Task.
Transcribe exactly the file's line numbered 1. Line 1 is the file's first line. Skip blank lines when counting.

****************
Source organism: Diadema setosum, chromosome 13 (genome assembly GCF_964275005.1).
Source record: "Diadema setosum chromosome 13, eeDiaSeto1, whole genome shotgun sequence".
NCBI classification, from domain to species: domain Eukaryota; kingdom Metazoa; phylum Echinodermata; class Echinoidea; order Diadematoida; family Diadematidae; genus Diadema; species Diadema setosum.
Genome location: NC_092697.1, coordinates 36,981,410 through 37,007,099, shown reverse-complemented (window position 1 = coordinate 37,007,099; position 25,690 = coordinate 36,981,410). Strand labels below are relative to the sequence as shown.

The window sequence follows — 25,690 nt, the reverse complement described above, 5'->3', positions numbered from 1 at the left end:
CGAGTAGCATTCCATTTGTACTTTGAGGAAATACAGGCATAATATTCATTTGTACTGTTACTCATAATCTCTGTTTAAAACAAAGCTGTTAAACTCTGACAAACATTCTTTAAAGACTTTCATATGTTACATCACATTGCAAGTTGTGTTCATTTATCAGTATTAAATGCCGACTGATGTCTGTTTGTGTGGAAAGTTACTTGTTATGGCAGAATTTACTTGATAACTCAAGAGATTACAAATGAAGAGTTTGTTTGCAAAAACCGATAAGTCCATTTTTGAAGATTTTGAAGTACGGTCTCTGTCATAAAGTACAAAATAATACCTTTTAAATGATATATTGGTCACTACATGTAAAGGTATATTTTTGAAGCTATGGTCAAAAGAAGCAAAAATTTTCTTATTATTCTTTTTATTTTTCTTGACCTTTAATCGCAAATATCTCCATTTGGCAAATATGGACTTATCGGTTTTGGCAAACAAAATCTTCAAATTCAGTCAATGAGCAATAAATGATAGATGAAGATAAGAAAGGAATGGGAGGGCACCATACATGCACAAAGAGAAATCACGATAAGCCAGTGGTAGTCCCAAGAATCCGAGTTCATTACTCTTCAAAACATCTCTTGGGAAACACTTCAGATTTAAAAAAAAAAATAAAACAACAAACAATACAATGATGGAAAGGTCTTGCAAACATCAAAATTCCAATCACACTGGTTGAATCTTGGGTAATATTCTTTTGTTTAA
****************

Source organism: Diadema setosum, chromosome 13 (genome assembly GCF_964275005.1).